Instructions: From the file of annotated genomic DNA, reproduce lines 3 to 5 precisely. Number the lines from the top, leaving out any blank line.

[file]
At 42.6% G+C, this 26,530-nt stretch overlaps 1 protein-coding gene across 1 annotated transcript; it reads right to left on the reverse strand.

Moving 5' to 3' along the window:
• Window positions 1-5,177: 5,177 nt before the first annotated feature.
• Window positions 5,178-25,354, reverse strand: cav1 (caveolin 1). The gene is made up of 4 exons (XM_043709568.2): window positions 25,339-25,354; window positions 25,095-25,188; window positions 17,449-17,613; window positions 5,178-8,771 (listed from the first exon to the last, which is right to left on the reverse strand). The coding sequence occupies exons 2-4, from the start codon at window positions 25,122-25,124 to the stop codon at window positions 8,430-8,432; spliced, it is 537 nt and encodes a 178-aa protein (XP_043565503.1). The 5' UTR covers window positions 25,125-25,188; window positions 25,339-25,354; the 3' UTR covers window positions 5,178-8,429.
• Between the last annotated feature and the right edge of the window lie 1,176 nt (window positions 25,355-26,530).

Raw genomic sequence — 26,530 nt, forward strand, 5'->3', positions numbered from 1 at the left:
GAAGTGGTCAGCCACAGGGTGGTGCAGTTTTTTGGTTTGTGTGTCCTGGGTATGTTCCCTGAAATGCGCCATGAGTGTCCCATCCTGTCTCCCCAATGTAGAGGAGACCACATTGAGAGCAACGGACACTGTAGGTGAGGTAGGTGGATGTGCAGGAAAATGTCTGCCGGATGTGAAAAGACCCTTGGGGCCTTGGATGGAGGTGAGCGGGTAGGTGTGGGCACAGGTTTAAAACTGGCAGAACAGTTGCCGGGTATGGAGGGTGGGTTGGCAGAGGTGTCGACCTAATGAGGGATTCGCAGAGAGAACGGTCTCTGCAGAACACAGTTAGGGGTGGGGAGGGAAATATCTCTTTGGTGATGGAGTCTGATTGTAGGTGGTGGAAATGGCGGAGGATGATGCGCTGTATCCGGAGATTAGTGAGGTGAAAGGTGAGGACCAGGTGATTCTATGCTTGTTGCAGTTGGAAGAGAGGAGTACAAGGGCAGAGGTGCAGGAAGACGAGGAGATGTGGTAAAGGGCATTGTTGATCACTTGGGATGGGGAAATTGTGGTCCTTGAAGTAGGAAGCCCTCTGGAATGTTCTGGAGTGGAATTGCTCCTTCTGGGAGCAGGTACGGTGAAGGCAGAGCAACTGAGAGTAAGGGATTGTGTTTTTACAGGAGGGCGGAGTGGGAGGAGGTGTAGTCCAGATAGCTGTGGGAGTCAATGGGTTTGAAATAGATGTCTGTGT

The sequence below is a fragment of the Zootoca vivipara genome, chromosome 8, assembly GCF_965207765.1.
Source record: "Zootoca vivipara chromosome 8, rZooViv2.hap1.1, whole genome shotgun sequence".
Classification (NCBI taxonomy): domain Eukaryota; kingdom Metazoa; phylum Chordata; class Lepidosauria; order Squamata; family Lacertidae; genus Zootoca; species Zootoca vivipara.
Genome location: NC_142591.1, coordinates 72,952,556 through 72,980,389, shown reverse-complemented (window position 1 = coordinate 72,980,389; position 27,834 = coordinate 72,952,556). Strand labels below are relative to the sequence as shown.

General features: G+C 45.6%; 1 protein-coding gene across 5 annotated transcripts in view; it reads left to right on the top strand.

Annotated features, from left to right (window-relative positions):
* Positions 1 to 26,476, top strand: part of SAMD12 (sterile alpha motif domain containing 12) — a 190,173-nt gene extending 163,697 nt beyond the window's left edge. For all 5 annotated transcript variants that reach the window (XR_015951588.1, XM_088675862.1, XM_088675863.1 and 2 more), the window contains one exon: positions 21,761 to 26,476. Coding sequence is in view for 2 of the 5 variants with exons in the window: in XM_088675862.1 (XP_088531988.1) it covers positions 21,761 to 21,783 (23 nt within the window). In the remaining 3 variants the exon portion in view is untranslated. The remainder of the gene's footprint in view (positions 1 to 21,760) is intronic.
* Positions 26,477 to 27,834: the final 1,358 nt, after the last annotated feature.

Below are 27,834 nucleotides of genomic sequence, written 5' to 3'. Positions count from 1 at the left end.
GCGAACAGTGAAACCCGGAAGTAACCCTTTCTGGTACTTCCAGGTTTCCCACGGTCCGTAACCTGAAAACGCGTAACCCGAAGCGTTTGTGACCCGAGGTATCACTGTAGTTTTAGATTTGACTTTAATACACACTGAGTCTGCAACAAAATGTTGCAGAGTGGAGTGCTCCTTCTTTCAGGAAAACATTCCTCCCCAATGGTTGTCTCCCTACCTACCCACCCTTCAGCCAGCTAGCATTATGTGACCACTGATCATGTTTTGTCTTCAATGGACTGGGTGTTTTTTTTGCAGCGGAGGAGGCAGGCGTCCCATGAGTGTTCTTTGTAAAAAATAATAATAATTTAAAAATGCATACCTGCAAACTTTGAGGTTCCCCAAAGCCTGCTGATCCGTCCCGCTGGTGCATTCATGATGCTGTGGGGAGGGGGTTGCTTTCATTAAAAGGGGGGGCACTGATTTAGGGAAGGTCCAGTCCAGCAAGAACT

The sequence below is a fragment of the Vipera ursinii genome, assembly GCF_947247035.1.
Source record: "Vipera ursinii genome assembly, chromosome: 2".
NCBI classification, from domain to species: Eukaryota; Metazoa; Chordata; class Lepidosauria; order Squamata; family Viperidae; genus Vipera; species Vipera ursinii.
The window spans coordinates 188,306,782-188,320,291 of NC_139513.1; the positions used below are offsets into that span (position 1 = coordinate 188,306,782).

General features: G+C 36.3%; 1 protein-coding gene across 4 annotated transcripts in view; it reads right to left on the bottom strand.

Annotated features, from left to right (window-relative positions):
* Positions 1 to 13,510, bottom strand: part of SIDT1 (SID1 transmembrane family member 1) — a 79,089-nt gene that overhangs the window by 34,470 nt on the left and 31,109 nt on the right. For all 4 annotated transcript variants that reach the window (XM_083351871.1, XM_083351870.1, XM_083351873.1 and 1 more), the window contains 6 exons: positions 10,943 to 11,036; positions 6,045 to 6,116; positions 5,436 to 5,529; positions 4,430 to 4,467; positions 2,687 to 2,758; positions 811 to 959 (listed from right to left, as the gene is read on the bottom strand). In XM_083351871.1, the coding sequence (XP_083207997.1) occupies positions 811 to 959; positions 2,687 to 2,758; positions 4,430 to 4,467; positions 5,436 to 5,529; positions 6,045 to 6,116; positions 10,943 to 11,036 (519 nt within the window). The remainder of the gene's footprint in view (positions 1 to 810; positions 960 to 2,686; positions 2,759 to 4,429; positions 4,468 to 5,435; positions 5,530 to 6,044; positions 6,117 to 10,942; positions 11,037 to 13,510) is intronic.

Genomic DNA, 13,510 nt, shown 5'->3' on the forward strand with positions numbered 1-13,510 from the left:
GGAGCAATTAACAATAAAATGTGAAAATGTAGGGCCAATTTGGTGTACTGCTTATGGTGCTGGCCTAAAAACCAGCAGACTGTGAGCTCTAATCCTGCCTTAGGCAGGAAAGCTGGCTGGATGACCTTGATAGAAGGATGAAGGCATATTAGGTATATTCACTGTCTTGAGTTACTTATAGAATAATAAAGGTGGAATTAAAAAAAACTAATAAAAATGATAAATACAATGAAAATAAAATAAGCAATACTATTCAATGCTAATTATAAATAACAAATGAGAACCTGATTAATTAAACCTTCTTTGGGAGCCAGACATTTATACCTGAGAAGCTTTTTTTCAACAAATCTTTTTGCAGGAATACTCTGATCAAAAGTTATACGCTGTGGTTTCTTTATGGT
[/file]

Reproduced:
• Window positions 1-5,177: 5,177 nt before the first annotated feature.
• Window positions 5,178-25,354, reverse strand: cav1 (caveolin 1). The gene is made up of 4 exons (XM_043709568.2): window positions 25,339-25,354; window positions 25,095-25,188; window positions 17,449-17,613; window positions 5,178-8,771 (listed from the first exon to the last, which is right to left on the reverse strand). The coding sequence occupies exons 2-4, from the start codon at window positions 25,122-25,124 to the stop codon at window positions 8,430-8,432; spliced, it is 537 nt and encodes a 178-aa protein (XP_043565503.1). The 5' UTR covers window positions 25,125-25,188; window positions 25,339-25,354; the 3' UTR covers window positions 5,178-8,429.
• Between the last annotated feature and the right edge of the window lie 1,176 nt (window positions 25,355-26,530).